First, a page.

Young mothers with decreased educational achievement are at a socioeconomic disadvantage. Teenage pregnancy disproportionately affects minority youth, especially Latinos and African-Americans, in low-income urban communities [1]. Teenage mothers frequently bear sole childrearing responsibilities as single parents [4]. As a result, they are more likely to be poor, unemployed, and dependent on welfare [4]. Their daughters are also likely to become young mothers themselves, perpetuating intergenerational cycles of teen pregnancy [1,4].

Nurse-Family Partnership

NFP, a nationally recognized and warded program, works with atrisk, first-time mothers and their families. Clients include those who are low-income, single parents, and youth (i.e., age 18 and younger).

The program provides home visits from registered public health nurses during pregnancy and up until the baby is two years old. Clients receive individualized support, including coordination of medical care; information about health, parenting, and family planning; and referrals to community services. They also receive emotional and all around general support as they adapt to their new parenting roles. Goals for educational achievement and gainful employment may be set too. Through NFP, new mothers in the program get the support they need to have a healthy pregnancy, care for their children, and become selfsufficient.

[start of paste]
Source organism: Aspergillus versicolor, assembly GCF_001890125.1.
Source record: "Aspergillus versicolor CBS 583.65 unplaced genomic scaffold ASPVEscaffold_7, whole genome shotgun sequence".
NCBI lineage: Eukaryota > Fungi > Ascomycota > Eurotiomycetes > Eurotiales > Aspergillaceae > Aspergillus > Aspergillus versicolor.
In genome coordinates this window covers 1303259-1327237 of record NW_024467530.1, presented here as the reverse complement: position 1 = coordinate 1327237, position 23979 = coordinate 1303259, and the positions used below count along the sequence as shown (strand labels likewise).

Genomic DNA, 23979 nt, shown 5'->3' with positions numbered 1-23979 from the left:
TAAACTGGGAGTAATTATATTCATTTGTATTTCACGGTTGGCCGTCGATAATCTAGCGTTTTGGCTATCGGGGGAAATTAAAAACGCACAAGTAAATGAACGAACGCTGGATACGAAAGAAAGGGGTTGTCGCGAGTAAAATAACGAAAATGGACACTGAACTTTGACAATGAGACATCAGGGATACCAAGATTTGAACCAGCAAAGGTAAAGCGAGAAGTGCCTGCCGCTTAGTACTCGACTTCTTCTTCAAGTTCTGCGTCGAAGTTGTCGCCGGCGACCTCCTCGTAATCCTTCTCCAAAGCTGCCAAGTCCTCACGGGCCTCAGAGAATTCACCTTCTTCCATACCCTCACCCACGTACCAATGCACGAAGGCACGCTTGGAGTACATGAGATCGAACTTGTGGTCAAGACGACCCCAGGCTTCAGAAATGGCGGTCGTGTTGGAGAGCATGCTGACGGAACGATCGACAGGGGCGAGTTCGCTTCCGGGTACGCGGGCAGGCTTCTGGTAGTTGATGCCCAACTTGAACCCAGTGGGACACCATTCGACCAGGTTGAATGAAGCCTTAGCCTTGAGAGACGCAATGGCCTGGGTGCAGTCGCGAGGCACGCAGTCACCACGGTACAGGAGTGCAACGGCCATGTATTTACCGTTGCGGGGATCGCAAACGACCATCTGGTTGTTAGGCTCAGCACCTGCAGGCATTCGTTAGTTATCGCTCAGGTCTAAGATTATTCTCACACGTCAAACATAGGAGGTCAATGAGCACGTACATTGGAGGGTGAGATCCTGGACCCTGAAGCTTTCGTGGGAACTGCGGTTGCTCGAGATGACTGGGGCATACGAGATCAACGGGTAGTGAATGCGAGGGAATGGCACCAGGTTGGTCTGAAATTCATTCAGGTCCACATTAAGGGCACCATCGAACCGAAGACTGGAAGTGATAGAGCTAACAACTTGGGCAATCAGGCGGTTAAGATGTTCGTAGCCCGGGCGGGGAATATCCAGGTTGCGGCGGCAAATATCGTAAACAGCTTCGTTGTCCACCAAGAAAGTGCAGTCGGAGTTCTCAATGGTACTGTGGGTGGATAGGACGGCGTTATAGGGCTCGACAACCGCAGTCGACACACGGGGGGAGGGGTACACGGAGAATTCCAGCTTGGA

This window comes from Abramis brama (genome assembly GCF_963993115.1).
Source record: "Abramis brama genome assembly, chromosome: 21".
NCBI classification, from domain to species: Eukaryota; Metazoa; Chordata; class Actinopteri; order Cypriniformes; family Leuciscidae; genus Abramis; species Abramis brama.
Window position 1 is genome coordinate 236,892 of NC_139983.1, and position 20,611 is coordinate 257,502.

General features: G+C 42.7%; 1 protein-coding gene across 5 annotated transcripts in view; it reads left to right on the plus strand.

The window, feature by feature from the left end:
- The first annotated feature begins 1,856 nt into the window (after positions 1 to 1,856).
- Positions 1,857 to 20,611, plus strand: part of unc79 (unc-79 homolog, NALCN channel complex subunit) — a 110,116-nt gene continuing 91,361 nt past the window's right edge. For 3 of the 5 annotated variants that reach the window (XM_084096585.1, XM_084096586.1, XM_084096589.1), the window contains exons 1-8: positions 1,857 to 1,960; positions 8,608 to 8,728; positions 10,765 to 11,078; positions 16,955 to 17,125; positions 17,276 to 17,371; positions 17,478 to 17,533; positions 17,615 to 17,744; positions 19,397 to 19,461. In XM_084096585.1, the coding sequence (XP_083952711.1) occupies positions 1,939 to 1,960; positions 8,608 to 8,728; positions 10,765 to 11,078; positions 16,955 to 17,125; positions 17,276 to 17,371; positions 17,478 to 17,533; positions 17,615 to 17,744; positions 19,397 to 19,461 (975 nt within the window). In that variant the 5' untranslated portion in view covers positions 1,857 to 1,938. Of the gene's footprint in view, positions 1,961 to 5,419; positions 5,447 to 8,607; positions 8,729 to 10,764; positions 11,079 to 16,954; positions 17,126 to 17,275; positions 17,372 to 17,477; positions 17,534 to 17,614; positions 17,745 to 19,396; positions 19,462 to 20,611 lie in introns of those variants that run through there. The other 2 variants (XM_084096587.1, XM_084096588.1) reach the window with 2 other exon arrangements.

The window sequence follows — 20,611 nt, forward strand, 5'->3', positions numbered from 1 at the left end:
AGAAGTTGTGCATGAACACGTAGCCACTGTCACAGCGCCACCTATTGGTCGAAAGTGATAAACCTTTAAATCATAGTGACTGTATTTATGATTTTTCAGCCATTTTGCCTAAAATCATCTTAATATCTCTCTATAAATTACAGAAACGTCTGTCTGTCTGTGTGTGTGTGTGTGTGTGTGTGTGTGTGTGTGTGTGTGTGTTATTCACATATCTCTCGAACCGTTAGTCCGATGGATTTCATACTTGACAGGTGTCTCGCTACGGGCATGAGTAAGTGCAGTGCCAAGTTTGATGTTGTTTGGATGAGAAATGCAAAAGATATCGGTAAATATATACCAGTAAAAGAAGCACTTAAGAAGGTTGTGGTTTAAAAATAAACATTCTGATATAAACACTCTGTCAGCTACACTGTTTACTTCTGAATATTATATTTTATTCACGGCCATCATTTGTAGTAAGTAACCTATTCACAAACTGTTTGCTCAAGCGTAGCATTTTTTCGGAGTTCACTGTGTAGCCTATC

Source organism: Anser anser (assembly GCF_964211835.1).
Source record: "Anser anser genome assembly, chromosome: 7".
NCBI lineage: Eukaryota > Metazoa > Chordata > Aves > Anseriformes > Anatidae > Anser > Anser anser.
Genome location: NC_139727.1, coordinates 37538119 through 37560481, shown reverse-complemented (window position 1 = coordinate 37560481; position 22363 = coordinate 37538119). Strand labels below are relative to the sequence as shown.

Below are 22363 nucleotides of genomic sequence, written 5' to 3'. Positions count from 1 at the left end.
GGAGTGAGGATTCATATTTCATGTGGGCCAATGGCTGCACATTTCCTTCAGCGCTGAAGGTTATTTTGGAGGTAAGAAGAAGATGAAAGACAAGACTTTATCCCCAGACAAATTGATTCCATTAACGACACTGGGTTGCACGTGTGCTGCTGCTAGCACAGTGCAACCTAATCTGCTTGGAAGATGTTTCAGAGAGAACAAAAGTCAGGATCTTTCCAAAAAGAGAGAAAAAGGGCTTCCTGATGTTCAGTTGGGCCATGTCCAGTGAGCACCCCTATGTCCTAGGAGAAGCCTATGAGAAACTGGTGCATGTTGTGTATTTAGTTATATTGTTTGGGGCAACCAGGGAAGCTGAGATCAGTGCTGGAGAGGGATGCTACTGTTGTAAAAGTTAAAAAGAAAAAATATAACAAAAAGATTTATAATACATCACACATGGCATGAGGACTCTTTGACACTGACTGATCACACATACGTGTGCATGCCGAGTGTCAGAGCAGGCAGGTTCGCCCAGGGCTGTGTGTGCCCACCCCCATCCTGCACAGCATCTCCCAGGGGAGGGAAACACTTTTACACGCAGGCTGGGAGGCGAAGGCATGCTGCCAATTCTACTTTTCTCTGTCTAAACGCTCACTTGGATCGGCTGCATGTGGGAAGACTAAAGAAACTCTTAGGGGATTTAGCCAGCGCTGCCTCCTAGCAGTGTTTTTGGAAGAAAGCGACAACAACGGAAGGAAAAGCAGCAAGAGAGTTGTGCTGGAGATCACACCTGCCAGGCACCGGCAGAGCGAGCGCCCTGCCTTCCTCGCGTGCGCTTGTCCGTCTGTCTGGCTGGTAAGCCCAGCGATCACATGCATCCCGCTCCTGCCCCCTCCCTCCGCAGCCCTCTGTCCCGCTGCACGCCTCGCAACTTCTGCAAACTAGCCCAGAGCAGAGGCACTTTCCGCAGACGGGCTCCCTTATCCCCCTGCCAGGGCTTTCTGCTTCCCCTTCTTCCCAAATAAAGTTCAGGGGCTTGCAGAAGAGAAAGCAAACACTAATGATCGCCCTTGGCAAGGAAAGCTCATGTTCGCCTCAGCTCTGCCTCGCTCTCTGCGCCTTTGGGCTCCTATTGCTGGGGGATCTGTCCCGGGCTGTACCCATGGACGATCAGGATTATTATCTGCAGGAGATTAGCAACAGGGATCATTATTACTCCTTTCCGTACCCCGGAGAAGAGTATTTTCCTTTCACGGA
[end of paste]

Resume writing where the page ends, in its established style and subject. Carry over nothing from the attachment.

The NFP program model draws from extensive research using randomized, controlled trials conducted over nearly four decades [6,7]. These include longitudinal studies of three diverse populations of lowincome, first-time mothers–the first beginning in 1977 with 400 participants in Elmira, New York; the second starting in 1990 with 1,138 participants during pregnancy and 743 participants during infancy trials in Memphis, Tennessee; and the third taking place in 1994 with 735 participants in Denver, Colorado [7,8]. All three studies showed participants in the program developed greater self-sufficiency and improved maternal life course through fewer closely-spaced pregnancies, increased employment, and shorter periods on government assistance [8,9]. For example, in the Elmira study, there was an 83% increase in workforce participation by the time the first child was four-years old [8,10]. In a 15-year follow-up of the Elmira study, researchers found enduring program benefits. Participants spent fewer months on welfare and on food stamps [8]. Thus, NFP program participants benefitted from short- and long-term economic gains.

Lasting Results of Supportive Programs